He grew up on the rough side of a basketball town, Gastonia, North Carolina to be exact, in a house with no indoor plumbing. His family had to boil water on the stove in order to get a hot bath going. The neighborhood that shaped his initial worldview was known as “The Gas House.” That was because of stupefying rates of crime and violence, and the inordinate amount of residents who wound up on Death Row.
His father didn’t get past the eighth grade and his mother was forced to drop out in the seventh to work as a sharecropper. Segregation ruled his childhood. And though many think those days were a long time ago, Hamilton grew up under the grip of Jim Crow.
Through athletics, though, he found a path toward a college education. His father constantly preached the value and spoke of the transformative magic of education. When the household of eight became too chaotic for him to study at night, Hamilton could be found reading with a flashlight nearby in a broken-down car.
“My father never allowed me to make excuses,” Hamilton said. “He wouldn’t allow us to complain about other people enjoying certain advantages. His motto was pretty simple, just get the job done.”
Had he come of age today, he could have gone to any number of top college programs nearby to play basketball. But the big time programs in the South back then were not in the business of giving many athletic scholarships to young Black men.
After two years at Gaston College, Hamilton became the first black basketball player ever at the University of Tennessee-Martin. He later earned a Master’s Degree from Austin Peay. His example inspired his siblings to chase their own higher education dreams.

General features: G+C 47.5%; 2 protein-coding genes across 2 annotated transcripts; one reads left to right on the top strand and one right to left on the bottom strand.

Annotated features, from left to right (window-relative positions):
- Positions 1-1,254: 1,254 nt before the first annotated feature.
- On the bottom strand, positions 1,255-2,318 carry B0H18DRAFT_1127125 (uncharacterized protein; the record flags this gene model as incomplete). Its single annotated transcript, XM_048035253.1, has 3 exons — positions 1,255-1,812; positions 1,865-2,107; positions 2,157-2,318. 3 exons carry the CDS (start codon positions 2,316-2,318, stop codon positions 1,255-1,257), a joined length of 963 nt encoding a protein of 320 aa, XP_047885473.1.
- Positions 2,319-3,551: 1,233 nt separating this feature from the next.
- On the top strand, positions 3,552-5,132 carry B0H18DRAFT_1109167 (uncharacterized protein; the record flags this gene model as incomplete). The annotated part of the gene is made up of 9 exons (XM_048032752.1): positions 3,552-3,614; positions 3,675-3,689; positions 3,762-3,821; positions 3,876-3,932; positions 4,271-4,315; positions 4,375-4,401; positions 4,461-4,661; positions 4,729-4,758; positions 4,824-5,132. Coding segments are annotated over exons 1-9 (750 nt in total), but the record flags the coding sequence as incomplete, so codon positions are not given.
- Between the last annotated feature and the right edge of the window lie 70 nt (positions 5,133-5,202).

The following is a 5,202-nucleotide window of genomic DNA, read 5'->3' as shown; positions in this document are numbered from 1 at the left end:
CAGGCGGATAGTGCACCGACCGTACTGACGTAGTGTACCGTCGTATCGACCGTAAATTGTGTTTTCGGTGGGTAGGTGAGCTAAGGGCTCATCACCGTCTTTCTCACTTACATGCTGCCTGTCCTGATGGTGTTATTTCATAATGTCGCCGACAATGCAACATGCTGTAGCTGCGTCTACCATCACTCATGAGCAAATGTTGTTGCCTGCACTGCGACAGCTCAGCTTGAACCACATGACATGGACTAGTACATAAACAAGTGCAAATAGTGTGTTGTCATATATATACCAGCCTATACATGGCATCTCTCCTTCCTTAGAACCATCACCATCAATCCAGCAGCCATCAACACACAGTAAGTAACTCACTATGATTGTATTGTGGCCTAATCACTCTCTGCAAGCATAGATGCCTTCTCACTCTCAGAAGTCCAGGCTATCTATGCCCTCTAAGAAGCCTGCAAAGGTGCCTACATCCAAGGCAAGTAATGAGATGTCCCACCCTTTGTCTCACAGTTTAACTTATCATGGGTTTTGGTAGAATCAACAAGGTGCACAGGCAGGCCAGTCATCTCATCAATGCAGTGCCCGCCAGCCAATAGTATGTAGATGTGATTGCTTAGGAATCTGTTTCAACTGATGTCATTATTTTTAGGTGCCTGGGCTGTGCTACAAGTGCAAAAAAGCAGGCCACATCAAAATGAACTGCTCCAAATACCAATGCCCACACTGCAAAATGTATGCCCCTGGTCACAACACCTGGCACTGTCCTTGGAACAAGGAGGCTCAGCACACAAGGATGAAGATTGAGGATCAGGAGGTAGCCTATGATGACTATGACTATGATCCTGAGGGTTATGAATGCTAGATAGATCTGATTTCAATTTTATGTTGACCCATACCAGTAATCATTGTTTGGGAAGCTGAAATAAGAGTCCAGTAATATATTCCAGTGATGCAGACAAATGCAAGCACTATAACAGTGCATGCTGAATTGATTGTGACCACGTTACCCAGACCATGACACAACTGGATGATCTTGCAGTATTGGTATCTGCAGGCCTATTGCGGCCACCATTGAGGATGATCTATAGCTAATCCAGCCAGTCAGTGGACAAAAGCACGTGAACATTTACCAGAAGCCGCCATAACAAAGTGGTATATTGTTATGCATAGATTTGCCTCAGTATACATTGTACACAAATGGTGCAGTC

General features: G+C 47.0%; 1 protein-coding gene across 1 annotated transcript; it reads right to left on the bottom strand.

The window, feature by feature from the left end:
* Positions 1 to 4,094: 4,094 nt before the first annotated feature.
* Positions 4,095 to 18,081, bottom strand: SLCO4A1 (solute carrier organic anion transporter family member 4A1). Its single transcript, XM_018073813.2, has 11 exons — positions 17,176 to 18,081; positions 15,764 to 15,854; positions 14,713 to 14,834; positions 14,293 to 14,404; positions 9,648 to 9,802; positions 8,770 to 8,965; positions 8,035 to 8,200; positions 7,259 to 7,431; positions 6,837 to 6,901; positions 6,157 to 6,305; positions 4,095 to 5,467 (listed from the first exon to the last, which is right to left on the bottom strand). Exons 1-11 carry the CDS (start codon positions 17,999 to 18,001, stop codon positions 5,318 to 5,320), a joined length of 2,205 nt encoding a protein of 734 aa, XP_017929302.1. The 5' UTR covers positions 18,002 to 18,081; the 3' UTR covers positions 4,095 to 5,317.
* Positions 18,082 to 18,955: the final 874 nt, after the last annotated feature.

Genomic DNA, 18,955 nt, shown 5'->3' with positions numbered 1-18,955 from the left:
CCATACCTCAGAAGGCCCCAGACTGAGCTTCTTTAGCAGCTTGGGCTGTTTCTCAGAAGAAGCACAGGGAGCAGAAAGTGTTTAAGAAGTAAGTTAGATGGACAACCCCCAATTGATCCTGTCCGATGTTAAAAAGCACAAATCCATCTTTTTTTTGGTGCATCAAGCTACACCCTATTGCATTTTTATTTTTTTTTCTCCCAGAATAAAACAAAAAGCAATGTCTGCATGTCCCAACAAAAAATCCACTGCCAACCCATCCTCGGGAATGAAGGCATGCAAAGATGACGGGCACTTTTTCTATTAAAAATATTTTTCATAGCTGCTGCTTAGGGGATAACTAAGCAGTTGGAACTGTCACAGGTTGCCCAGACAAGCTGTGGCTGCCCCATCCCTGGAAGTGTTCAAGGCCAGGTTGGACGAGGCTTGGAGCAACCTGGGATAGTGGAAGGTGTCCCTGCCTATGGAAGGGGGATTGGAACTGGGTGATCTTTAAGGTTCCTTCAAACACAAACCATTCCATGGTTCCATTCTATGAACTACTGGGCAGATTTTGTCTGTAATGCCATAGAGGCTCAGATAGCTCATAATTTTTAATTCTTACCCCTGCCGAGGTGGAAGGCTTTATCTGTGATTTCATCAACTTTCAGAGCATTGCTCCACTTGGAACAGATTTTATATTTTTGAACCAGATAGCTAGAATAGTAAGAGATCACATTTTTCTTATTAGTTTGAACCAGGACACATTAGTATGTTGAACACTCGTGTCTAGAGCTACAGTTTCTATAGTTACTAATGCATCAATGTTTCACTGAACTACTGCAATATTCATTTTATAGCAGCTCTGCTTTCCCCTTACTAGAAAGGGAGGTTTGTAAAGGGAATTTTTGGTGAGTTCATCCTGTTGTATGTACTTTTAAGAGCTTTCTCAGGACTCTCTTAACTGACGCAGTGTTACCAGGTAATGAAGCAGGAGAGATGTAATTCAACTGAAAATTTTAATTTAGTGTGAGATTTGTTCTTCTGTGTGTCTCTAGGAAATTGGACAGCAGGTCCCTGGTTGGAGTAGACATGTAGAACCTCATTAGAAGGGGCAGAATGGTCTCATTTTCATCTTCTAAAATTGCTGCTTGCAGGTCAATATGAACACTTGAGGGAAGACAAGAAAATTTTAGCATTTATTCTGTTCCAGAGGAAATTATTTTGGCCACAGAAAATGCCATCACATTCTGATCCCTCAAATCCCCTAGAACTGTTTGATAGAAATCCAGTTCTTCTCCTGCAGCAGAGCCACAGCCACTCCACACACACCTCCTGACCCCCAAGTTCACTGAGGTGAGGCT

Watch the Game Highlights from Missouri Tigers vs. Florida State Seminoles Watch highlights, game recaps, and much more from the 2018 NCAA Division I Men’s Basketball Tournament on the official NCAA March Madness YouTube channel.
While completing his Master’s, he adopted his younger brother Willie, who went on to graduate from Western Carolina. He later adopted his younger siblings Barry and Pamela as well.
When Leonard was a kid, the options for Blacks in Gastonia were limited: either working in the cotton mills and joining the army. He singlehandedly changed that entire paradigm for his brothers and sisters with his passion for education and the power of his own example.
New York City playground legend Fly Williams was his first recruit when he went into coaching as an assistant at Austin Peay. He went to three Final Fours as an assistant coach at the University of Kentucky from 1974 to 1986 while winning the National Championship in 1978. He is the first to ever be named the Coach of the Year in both the ACC and The Big East. He’s taken both the University of Miami and Florida State to the Sweet Sixteen and he’s been a two-time National Coach of the Year.
Yet none of that captures the essence of a man who was once one of the first black college athletes in the south, a man who came from oppressive poverty who could not eat in certain restaurants, who had to sit in the negro balcony at certain movie theaters, who was called a N***** quite often in the days of America’s shameful past.
With the resurgence of hate and America’s glaring inequities that still persist today, Hamilton embodies much more than meets the eye.
Leonard Hamilton Era as the Head Coach at Florida State University
He’s a bridge to the past, hopefully connecting to the future where rising young African-American coaches are given opportunities that are long overdue.
The NCAA and its member institutions have plenty of work to do when it comes to diversity on the sidelines. In the meantime, Hamilton will continue to hold the flame aloft for those coaches who are prepared and qualified, but still have to fight through hiring practices weighted heavily against them in order to prove that they belong.